Earlier I said that Isaiah’s call was challenging and difficult.  After saying, “Here am I; send me” God responds by telling Isaiah what he is to do.  God says, “Go and say to this people: ‘Keep listening, but do not comprehend; keep looking, but do not understand.’  Make the mind of this people dull, and stop their ears, and shut their eyes, so that they may not look with their eyes, and listen with their ears, and comprehend with their minds, and turn and be healed.”  God tells Isaiah that this work is going to be hard.  His preaching, his leadership, his ministry, God says, will not work; it will not be effective.  Isaiah is being sent into an uncertain, unstable situation where people will not listen to him.

Sound familiar?  When only a few children show up for Sunday School.  Or when confirmands never return to the church after Confirmation Sunday.  Or when your own children and grandchildren will not attend a church even though you’ve encouraged, you’ve asked, you’ve invited them to come.  I get it.  It is frustrating and challenging.  It feels as though we, the church, have become unsuccessful.

Or even as a parent, it’s challenging when your children don’t listen.  Maybe you feel like you are an unsuccessful parent.  But you know, take a closer look at the Prophet Isaiah.  He spoke and no one listened.  He proclaimed God’s Word and he was ignored.  By the world’s standards, it would appear that Isaiah was a very unsuccessful prophet for God’s kingdom.  But who was it that made all of those prophesies or predictions that the Messiah, the Son of God would be coming into the world?  Oh yeah, his name was Isaiah.  And when God called Isaiah into this challenging ministry, He did so through a vision.  A vision that clearly defines a massive God who has power and strength.  A God who is able to forgive sins.  A God who is willing to come down from His throne and join in the suffering His creatures endure because of their sin.

This is our Triune God – God the Father, God the Son, God the Holy Spirit.  This is the God that we believe in.  This is the God who views our success through different lenses.  This is our God, who cares for us like a parent cares for a child – frustrated at times when the child doesn’t listen or completely ignores their parents.  God gets frustrated with us when we don’t listen or when we ignore His call.  But our God also has deep love for us and we can see that love through the fulfillment of what Isaiah proclaimed to the Israelites – that God Himself would take on human flesh in order to save the world from sin and death.  And today we have the gift of the Holy Spirit to guide us, navigating us through the obstacles of life.  So that we may be successful.  Maybe not always 100% successful in what we do every day, but being successful in God’s eyes.  And as long as we are faithfully doing God’s Will, we are successful – even when the involvement and attendance in the church doesn’t show that.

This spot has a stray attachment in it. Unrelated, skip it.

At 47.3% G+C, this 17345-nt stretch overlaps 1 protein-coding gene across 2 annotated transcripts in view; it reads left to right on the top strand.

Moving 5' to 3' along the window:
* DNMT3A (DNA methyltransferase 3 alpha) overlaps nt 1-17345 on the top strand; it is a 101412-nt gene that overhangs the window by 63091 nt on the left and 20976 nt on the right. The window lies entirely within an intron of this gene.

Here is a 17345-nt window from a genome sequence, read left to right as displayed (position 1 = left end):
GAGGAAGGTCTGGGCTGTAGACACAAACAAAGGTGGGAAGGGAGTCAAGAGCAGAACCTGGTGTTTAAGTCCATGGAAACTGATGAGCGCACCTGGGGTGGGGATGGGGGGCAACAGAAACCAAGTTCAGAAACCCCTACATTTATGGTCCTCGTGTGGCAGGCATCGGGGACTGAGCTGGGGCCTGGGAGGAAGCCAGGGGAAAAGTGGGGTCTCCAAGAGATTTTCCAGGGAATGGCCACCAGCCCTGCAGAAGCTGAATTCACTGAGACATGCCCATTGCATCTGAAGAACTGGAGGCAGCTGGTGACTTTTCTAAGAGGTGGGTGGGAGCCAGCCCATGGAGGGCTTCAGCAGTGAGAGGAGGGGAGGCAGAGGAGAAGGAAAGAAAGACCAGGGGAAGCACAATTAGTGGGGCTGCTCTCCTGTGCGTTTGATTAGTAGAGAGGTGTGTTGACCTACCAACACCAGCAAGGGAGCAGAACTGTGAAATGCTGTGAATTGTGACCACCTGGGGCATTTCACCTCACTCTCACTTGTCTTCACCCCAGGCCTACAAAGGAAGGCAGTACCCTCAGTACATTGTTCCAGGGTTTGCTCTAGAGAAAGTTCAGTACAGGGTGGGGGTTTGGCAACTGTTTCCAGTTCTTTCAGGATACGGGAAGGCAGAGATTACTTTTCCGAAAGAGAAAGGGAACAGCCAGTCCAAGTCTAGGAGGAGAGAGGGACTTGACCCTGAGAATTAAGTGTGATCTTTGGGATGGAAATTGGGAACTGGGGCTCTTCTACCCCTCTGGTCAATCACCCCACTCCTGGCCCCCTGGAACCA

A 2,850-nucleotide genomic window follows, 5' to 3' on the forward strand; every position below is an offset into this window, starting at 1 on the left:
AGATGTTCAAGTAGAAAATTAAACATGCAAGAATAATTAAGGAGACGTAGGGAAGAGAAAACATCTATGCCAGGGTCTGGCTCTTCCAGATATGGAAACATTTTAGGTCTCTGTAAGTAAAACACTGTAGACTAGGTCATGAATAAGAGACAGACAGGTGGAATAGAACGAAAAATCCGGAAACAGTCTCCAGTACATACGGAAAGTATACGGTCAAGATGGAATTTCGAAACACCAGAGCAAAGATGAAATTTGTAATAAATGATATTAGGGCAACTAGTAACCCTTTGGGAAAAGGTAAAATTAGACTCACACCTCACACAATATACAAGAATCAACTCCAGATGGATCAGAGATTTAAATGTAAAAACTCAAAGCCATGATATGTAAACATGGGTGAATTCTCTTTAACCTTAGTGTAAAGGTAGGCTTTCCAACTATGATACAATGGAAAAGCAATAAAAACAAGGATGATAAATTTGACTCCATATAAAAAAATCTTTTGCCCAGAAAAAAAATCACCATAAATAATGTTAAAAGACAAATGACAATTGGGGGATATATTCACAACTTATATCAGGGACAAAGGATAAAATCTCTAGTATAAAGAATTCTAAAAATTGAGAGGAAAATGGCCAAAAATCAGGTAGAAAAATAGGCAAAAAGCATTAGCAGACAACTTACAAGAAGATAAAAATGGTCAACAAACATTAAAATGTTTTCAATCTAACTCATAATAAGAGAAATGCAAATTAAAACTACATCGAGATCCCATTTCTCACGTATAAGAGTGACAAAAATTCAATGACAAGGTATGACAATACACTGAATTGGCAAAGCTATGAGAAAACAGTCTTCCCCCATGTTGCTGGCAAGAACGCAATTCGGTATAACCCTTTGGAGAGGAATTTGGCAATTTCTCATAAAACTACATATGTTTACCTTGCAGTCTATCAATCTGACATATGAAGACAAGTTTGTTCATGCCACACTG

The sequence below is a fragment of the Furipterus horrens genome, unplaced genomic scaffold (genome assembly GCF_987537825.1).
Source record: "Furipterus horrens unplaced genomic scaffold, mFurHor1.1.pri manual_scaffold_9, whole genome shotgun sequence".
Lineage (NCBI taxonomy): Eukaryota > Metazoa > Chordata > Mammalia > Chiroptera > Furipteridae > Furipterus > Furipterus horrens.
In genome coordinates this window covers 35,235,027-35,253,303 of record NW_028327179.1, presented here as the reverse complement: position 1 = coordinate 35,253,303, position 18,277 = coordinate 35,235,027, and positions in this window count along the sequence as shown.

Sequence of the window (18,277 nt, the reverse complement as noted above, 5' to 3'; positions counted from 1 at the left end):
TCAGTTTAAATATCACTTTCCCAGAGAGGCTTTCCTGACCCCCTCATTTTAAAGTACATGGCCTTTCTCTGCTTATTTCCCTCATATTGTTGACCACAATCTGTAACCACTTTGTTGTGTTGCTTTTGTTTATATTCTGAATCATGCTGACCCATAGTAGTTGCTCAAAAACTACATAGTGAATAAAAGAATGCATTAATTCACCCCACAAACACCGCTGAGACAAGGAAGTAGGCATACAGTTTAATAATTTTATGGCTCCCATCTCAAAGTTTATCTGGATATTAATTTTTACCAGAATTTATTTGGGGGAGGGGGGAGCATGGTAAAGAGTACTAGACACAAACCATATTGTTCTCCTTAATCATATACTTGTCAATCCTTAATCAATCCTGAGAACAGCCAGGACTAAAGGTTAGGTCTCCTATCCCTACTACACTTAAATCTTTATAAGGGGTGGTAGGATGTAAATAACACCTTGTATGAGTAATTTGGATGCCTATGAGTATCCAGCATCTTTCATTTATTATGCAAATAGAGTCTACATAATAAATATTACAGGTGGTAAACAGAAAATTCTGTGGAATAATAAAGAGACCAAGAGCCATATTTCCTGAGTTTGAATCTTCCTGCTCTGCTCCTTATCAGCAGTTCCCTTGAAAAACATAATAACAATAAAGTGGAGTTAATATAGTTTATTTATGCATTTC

There are days when God’s call for us is challenging and difficult.  There are days when you may feel like Isaiah, feeling unsuccessful.  Those are the days when it is hard to remain hopeful.  Keep your faith in our Triune God.  For God is our hope and our strength in the midst of the chaos.  Sometimes all we can do is take a leap of faith and say, “Here I am, send me!”  Amen.



© 2018 Anthony Christoffels.  All Rights Reserved.

Prayers FROM Jesus!

Readings for the day (7th Sunday of Easter, Sunday, May 12, 2018):

Acts 1:15-17, 21-26

Psalm 1

1 John 5:9-13

John 17:6-19


Dear friends in Christ, grace to you and peace from God our Father, and our Lord and Savior Jesus the Christ.  Amen.


Have you ever prayed before?  Okay, of course if you’ve been to church before, you’ve prayed to God.  You probably pray at home, too.  Maybe at work.  Maybe at school.  It seems that no matter where we turn, someone is requesting our prayers: prayers for healing, prayers for peace, prayers for a good outcome, prayers for safety.  Prayers are requested for family and friends who are in the hospital, someone struggling with mental illness, a family dealing with a financial crisis, a couple dealing with infertility issues.  We request prayers for favorable weather, for a loved one who is dying, for a family who is grieving.

In any given week, we can receive numerous requests for prayers – many of those requests coming from posts that we read online through Facebook and other sites.  I think there is something to be said about the power of prayer.  Even though there are many people who have no desire to be involved with the church, they still do request prayers for various situations.  And why would you request prayers for something or someone unless you actually believed in the power of prayer?  Even the lukewarm Christians believe in the power of prayer.

We have come to the end of the season of Easter.  Next Sunday is Pentecost.  In John’s Gospel, there is no teaching of the Lord’s Prayer.  There is no institution of Holy Communion.  Instead, Jesus washes His disciples’ feet during His final meal with His disciples.  And then Jesus teaches His disciples about loving each other by serving one another.  And then He enters into this long prayer.  First a prayer for Himself, as He prepares to head to the cross.  Then Jesus prays for His disciples, meaning His twelve closest friends.  Finally Jesus prays for “those who will believe in me through [the words of these disciples].”[1]